Health & Wellness in Hopkins County
This is the second in a series of summaries for Extension programming in the area of Family & Consumer Sciences. 2016 has brought many challenges, but many rewards when it comes to the health of our Hopkins County citizens.
According to The State of Obesity Better Policies for a Healthier America, released in September, 2016, Texas has the 10th highest adult obesity rate (32.4%) in the nation, while ranking 32nd (32.2%) in the prevalence of childhood overweight or obesity. Health issues related to overweight include diabetes, hypertension, heart disease, and obesity-related cancer. While these numbers are alarming, the percentage of children ages 10-17 who are overweight or obese has decreased since 2003.
Hopkins County statistics are very similar to the state rankings, with a slightly lower percentage for adults (29%) according to www.countyhealthrankings.org. Adults reporting no leisure-time physical activity is 30% while 17% report to be current smokers. Hopkins County Family & Consumer Sciences Committee, along with the Community Health/Wellness Alliance, Sulphur Springs and Como-Pickton ISD School Health Advisory Councils, and community partners have expressed the need to continue addressing the topic of nutrition, physical activity, and over-all well-being. Several action plans have been implemented to meet the need.
1) Walk Across Texas, is an 8-week program to promote the healthy habit of walking and other physical activities. The goal is for participants in teams of 8 to log 833 miles (the distance from Beaumont to El Paso) during the 8-week period. 115 individuals participated in 2016
– 15 teams from City National Bank
– Miles logged – 12,589.29
– Economic impact – $1,569,848 based on potential health care cost savings and net value for lost wages.
– 16 females and 3 males could delay or prevent diabetes if they continue frequent physical activity
– Individuals indicated learning the importance of physical activity for the improvement of circulation, increased energy, helping maintain or lose weight, and potential for prevention or delay of certain diseases (hypertension, heart disease)
– Individuals planning to incorporate 30 minutes or more of physical activity most days of the week increased – 98 (85%)
2) Walk & Talk is a spin-off of Walk Across Texas which promotes physical activity, but also incorporates a nutrition component. Each week for the 8-week program, a simple nutrition message was taught along with occasional cooking demonstrations and hands-on participation, followed by at least 30 minutes of walking. The nutrition segments focused on increasing fruit and vegetable intake, as well as lean proteins, whole grains, and low-fat dairy products.
– 18 individuals completed the pre- and post- surveys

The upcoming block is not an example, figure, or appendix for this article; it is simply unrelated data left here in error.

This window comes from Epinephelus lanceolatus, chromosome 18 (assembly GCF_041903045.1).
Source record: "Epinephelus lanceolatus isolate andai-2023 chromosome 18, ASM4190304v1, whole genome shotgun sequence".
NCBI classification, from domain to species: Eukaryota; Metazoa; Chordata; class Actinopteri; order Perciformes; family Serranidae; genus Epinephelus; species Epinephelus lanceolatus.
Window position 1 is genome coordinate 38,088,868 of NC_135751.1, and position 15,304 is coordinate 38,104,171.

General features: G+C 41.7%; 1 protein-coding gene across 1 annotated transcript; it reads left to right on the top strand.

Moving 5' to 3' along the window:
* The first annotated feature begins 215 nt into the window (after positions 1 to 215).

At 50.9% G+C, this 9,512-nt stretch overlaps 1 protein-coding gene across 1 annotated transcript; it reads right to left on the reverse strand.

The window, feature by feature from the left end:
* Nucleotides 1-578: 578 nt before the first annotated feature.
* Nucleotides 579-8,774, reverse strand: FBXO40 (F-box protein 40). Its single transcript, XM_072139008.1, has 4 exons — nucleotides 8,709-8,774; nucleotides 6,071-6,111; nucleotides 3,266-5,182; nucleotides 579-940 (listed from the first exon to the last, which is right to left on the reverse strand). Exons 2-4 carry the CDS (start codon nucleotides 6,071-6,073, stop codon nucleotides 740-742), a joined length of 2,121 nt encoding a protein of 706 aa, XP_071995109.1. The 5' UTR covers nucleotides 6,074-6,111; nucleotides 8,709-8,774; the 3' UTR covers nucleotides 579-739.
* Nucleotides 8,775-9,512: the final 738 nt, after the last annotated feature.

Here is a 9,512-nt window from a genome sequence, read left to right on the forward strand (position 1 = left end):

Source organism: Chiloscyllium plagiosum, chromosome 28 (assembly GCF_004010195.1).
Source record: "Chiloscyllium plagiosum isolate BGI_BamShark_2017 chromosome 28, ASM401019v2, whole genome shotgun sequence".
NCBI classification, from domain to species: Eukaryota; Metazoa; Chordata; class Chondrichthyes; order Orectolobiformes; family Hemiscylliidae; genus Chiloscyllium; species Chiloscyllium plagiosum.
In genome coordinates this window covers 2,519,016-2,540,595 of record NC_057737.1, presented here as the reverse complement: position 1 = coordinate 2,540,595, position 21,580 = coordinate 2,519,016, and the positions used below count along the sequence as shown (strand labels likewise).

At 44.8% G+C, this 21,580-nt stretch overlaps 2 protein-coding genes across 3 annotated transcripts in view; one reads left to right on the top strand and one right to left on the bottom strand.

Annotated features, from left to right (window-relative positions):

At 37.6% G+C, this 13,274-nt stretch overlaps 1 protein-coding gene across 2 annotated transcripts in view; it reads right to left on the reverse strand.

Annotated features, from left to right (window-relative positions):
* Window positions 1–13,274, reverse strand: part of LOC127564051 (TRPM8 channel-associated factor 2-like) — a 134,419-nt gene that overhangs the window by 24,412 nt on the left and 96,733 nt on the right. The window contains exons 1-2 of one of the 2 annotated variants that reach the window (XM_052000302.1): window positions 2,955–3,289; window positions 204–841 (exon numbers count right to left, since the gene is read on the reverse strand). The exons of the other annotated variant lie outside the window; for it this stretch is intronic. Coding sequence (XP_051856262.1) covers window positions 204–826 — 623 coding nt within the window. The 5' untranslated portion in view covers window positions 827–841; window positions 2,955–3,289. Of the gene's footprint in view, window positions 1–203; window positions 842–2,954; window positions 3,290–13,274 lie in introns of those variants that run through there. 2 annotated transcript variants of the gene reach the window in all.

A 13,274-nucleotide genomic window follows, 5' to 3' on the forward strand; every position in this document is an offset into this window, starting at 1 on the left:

– 3 teams of Head Start parents
– Miles logged – 2,784 miles
– Three participants indicated losing weight since beginning this program
– Cooking demonstrations and nutritional lessons were taught prior to walking together on the school track.
– Post- surveys indicated an increase in the number of days participants were active for at least 30 minutes and a decrease in leisure-time inactivity.
– Economic impact for Walk & Talk was $220,852 and four females could avoid or delay developing diabetes if they continue to achieve 30 minutes of physical activity most days.
Incentive items included measuring cups, measuring spoons, veggie peeler, lunch kits, refrigerator and meat thermometers, spray bottles (for making sanitizing solution), shopping pads and sports bottles (for water), along with handouts and recipes to reinforce topics taught
3) Fresh Start to a Healthier You is a 4-lesson series featuring MyPlate, Fight Bac (Food Safety), Stretching Your Food Dollar (Food Budgeting), and Fruits & Vegetables.
– 15 individuals completed the pre- and post- surveys
– Individuals increasing fruit and vegetable intake from pre- and post- surveys – 11 (73%)
– Other indicators which improved from pre- to post- surveys: washing fruits & veggies before using, shopping with a list (and sticking to it), planning meals ahead of time, comparing prices
– When asked to describe one practice adopted after attending classes, participants response was: wrapping meat in plastic to freeze (food safety), adding more color to meals (variety), healthy shopping, washing all fruits (not just those with edible skins), involving kids in shopping and preparing meals, selecting more fruits & vegetables, reading labels
4) Better Living for Texans newsletter is a monthly newsletter focusing on a variety of nutrition, physical activity, and health topics, including a recipe with each edition.
– Prepared 12 issues in 2016 (English & Spanish)
– Households receiving the newsletter – 5,500
– Distributed to all Hopkins County schools, WIC, Head Start, Department of State Health Services, Community Chest, Hope’s House (faith-based food and clothing pantry), posted on Hopkins County Extension website
5) Hopkins County Family & Consumer Sciences Facebook page has weekly posts about physical fitness, nutrition, and well-being topics. The page currently has 150 ‘likes’, so be sure to check it out if you are on Facebook!
Texas A&M AgriLife Extension is making strides to address health and wellness in Hopkins County, and I want to personally thank those who have participated in program series, one-shot programs, subscribed to the Better Living for Texans newsletter, or ‘likes’ the Facebook page. Together, we are making a difference!
Your children get only one childhood. Make it memorable – unknown